Well, today was the day. After a week of waiting out some serious winds, the forecast was for clear skies and light winds. When I woke up Oshkosh was clear, but the clouds were still low over Green Bay; they began to clear up by 7:00. All of my planning was done, so T reviewed it with me, I filed my flight plans, got my preflight briefing, and headed over to the aerodrome. We took off from Oshkosh and flew to West Bend. Things were just peachy along the short flight and the rain that had gone through Oshkosh at 4:00 a.m. had passed West Bend by 8:30.
On the ground at West Bend we stopped in at the Terminal and asked if there was a pilot’s phone, the guy at the front desk told me down the hall and turn right and then right again. Well, I ended up in the lunch room and there were three old codgers but no phone. They told me I had gone one door too far, but when I backtracked, it was a private office. So I just used my cell phone. I went back to the lunch room and asked if any of the codgers would like to sign my log book and they started jabbering, “Isn’t there someone up front? Don’t you need a flight instructor for that?” Well, wasn’t up to arguing so I went up front to ask the guy there to do it. On the way down the hall, I heard the codgers continue, “Wow, the poor guy is being ignored. Shouldn’t there be somebody up front?”
Thence to Sturgeon Bay, we had planned to cruise at 3500′, but the winds aloft were stronger there than the forecast I used, so we descended to 2600′. We gained 15 knots ground speed by doing so. Flying along Lake Michigan was plenty scenic and then the stop at Sturgeon Bay was great. The FBO lineman there was super-friendly and helpful and recommended taking a look at the canal, which we overflew upon takeoff and it was picturesque like he said.
Thence to Oshkosh, the flight was relatively easy as I am familiar with the entire route. In the Green Bay Class C airspace, we encountered three other ships. You would think that when the controller tells you to look for traffic 2 miles away at 10:00 and 500 feet below you inbound for landing, it would not be hard to spot. It took a minute, however, to pick him up and we were only a mile away when I did. I have to admit some satisfaction at being able to call the controller and report “traffic in sight.” There was also a DNR aircraft that was flying circles above another aircraft that was spraying for gypsy moths on the surface. That was an interesting operation, both because the DNR were spraying for gypsy moths and because they were using one aircraft near the surface and another at 3500′ to do the communicating.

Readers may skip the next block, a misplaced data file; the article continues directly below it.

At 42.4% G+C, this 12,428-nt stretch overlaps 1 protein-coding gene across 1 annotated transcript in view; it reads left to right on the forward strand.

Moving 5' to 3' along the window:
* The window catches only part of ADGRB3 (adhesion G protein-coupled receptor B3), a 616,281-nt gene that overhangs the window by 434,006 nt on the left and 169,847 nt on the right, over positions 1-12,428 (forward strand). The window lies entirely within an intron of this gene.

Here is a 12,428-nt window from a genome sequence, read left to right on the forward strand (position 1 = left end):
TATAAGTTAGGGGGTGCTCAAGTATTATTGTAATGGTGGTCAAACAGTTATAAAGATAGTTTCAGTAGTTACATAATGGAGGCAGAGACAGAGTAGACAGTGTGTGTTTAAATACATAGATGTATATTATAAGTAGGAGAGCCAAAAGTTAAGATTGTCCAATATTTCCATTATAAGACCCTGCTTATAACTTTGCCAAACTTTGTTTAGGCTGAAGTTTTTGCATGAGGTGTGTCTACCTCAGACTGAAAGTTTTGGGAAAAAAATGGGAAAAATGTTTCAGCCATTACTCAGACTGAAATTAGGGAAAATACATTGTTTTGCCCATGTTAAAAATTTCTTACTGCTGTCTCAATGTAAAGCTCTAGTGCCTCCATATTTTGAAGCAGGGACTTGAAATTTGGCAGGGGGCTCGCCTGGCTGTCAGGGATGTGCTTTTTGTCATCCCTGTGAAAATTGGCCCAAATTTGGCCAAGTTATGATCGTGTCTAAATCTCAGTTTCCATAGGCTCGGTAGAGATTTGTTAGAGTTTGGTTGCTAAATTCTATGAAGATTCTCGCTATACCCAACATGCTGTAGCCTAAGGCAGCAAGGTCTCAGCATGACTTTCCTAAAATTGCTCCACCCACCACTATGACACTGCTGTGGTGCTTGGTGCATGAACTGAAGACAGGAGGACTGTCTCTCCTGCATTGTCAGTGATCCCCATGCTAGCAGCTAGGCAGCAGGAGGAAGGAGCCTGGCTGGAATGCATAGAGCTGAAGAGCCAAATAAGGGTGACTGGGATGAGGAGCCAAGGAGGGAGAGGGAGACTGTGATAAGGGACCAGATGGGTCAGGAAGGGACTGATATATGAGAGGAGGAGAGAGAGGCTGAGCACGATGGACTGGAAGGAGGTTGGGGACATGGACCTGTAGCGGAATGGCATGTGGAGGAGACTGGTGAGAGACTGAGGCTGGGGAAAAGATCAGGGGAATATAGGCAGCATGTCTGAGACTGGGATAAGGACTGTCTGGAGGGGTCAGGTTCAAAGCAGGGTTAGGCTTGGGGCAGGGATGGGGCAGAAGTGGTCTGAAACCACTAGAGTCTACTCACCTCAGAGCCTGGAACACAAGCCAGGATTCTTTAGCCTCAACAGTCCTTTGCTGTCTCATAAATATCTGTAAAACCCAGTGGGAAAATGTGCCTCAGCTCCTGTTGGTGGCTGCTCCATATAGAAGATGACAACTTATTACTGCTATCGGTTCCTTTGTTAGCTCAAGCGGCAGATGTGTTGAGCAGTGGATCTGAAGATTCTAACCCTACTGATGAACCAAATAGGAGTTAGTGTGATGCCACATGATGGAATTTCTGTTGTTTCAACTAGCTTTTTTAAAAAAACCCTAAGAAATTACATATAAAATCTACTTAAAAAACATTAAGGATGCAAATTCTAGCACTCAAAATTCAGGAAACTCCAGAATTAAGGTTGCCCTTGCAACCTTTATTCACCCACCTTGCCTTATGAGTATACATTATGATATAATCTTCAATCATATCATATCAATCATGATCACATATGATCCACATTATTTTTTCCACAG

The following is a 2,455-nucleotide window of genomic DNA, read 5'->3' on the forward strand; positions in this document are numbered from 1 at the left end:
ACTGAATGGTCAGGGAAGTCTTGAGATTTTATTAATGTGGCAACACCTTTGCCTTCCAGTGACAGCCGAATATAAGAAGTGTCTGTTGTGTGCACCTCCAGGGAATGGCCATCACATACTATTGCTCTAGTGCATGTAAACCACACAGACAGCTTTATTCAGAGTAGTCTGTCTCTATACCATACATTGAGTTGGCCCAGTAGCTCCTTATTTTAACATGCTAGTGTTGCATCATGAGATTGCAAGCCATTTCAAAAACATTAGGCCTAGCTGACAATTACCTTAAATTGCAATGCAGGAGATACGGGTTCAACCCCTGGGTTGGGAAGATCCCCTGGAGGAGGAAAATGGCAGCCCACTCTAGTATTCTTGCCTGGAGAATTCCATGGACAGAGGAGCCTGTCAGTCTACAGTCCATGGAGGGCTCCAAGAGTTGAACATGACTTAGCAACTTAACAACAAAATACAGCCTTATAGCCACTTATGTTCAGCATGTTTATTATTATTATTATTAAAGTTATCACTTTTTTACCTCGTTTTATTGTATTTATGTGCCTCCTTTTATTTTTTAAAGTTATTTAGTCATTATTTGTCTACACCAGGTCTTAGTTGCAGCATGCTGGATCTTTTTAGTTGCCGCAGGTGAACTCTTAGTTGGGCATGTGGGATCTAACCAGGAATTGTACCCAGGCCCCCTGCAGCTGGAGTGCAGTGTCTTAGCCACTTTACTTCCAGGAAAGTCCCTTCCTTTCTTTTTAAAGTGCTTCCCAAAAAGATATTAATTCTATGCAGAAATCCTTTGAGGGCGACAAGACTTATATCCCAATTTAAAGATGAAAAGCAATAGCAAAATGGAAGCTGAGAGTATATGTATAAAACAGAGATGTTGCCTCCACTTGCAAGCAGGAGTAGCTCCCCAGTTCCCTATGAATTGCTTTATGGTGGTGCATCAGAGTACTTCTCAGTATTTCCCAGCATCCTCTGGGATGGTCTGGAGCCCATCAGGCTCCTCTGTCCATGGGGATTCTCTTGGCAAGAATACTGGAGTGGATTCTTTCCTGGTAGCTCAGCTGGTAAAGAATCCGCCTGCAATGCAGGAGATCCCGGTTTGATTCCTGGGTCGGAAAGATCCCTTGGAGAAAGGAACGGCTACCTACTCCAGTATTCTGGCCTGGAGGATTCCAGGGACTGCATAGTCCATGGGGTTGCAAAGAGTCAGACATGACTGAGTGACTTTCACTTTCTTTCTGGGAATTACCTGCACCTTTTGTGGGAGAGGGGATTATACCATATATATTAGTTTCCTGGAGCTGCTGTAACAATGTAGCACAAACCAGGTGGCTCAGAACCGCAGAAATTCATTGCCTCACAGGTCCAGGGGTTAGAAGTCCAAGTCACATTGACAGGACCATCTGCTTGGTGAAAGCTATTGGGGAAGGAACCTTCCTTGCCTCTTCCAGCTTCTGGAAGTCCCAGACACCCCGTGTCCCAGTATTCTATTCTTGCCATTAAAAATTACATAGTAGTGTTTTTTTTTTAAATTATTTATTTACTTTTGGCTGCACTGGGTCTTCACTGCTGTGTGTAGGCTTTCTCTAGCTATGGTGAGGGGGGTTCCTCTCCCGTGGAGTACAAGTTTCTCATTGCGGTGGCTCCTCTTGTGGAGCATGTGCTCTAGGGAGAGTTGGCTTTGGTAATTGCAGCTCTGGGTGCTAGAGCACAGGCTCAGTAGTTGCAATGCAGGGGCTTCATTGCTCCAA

In the last few weeks I have read two magazine articles about how pilots often take the word of a controller as gospel truth and now and then it gets one into trouble. My student pilot’s manual also has a page on this topic. All of these author’s explain that it is important for us to think about what the controller is telling us and if it doesn’t make sense, it is our responsibility as pilots to (respectfully) question the instructions or humbly ask for clarification if you don’t understand. The pilot is the final authority and responsibility for the safety of the craft and her passengers. When I called Oshkosh to announce my intentions, we were north of the airport. The controller asked me to report a two mile right final for runway 9. The pilots in the audience will have noted that the instructions would require us to fly around the city to the south and come back to runway 9. This would not be unsafe at all, but I began to wonder: first I wondered whether I had heard her correctly, but my acknowledgment confirmed that I did; second, I wondered whether she was comprehending where I was. So I called back and respectfully asked, “Oshkosh tower, seven zero gulf, that was a two mile right base for runway nine, correct?” She asked me to repeat my position and then gave me a left final for runway 9…good experience.
Next up: Short and soft field landings and preparation for the practical test!